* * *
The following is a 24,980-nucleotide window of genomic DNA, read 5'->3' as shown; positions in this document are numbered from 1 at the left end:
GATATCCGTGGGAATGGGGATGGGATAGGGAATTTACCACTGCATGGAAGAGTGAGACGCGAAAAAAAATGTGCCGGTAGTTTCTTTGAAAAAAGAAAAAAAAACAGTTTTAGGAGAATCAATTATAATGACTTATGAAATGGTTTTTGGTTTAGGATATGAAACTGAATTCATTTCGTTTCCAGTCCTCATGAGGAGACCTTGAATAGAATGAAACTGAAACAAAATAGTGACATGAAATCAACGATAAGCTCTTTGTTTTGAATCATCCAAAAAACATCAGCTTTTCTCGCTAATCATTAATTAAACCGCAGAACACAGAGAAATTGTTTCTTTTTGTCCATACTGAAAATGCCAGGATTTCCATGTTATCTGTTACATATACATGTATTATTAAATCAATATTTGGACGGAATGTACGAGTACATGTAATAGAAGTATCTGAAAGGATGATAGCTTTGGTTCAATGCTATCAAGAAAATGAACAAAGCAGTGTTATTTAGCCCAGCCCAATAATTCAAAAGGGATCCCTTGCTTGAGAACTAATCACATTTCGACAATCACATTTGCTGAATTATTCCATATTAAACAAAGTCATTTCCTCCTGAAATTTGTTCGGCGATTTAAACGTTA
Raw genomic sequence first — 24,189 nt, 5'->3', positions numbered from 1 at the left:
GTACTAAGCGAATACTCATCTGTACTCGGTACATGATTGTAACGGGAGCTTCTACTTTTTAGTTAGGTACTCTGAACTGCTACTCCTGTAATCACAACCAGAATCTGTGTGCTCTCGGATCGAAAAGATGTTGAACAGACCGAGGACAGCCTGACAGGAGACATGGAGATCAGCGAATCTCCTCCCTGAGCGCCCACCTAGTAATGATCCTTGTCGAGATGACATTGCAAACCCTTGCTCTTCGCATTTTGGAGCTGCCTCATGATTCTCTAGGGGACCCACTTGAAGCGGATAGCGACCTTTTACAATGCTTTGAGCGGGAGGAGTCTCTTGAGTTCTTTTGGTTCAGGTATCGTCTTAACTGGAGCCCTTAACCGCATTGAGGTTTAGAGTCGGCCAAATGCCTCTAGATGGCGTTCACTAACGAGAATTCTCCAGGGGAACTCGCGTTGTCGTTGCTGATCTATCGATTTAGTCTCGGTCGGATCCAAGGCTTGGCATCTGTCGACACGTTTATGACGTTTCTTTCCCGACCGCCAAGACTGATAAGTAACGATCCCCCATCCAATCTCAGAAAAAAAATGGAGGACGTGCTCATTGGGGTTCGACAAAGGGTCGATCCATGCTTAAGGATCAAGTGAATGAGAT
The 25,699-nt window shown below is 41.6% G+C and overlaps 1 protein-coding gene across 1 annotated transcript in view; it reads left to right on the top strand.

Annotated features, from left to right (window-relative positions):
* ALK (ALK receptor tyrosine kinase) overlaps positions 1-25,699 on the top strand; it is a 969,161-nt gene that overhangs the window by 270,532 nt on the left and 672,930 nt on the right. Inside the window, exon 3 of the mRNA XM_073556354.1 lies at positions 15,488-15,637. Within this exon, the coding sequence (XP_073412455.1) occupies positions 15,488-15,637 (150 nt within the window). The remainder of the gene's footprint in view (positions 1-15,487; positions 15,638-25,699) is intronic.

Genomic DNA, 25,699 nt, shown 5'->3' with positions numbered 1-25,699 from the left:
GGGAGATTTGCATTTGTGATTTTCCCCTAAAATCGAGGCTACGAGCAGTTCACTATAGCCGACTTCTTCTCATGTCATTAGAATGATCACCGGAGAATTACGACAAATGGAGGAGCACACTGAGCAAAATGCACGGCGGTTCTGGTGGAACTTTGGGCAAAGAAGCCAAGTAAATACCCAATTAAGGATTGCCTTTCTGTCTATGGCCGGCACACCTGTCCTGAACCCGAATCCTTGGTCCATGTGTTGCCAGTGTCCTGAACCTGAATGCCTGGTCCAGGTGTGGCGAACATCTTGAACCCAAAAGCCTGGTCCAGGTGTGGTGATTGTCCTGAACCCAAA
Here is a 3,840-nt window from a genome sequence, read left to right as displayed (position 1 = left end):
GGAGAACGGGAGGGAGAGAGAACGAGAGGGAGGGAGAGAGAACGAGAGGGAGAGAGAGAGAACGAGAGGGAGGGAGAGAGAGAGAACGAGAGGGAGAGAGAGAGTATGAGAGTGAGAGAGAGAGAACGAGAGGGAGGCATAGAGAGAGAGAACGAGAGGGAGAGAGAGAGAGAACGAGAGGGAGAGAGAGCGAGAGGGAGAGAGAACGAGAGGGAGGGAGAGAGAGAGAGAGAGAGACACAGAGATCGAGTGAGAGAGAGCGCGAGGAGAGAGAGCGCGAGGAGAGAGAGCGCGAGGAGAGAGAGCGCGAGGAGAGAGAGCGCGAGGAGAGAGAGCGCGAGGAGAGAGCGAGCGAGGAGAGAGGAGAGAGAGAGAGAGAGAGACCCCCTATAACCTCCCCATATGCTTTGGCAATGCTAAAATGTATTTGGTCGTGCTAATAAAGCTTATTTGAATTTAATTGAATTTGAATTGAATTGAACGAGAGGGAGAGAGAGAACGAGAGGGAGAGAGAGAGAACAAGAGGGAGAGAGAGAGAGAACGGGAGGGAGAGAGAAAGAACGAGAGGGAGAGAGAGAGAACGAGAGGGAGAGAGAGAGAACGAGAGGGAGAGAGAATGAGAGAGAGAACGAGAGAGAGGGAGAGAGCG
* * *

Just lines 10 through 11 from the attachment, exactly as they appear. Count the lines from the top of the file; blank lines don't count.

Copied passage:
Here is a 3,840-nt window from a genome sequence, read left to right as displayed (position 1 = left end):
GGAGAACGGGAGGGAGAGAGAACGAGAGGGAGGGAGAGAGAACGAGAGGGAGAGAGAGAGAACGAGAGGGAGGGAGAGAGAGAGAACGAGAGGGAGAGAGAGAGTATGAGAGTGAGAGAGAGAGAACGAGAGGGAGGCATAGAGAGAGAGAACGAGAGGGAGAGAGAGAGAGAACGAGAGGGAGAGAGAGCGAGAGGGAGAGAGAACGAGAGGGAGGGAGAGAGAGAGAGAGAGAGACACAGAGATCGAGTGAGAGAGAGCGCGAGGAGAGAGAGCGCGAGGAGAGAGAGCGCGAGGAGAGAGAGCGCGAGGAGAGAGAGCGCGAGGAGAGAGAGCGCGAGGAGAGAGCGAGCGAGGAGAGAGGAGAGAGAGAGAGAGAGAGACCCCCTATAACCTCCCCATATGCTTTGGCAATGCTAAAATGTATTTGGTCGTGCTAATAAAGCTTATTTGAATTTAATTGAATTTGAATTGAATTGAACGAGAGGGAGAGAGAGAACGAGAGGGAGAGAGAGAGAACAAGAGGGAGAGAGAGAGAGAACGGGAGGGAGAGAGAAAGAACGAGAGGGAGAGAGAGAGAACGAGAGGGAGAGAGAGAGAACGAGAGGGAGAGAGAATGAGAGAGAGAACGAGAGAGAGGGAGAGAGCG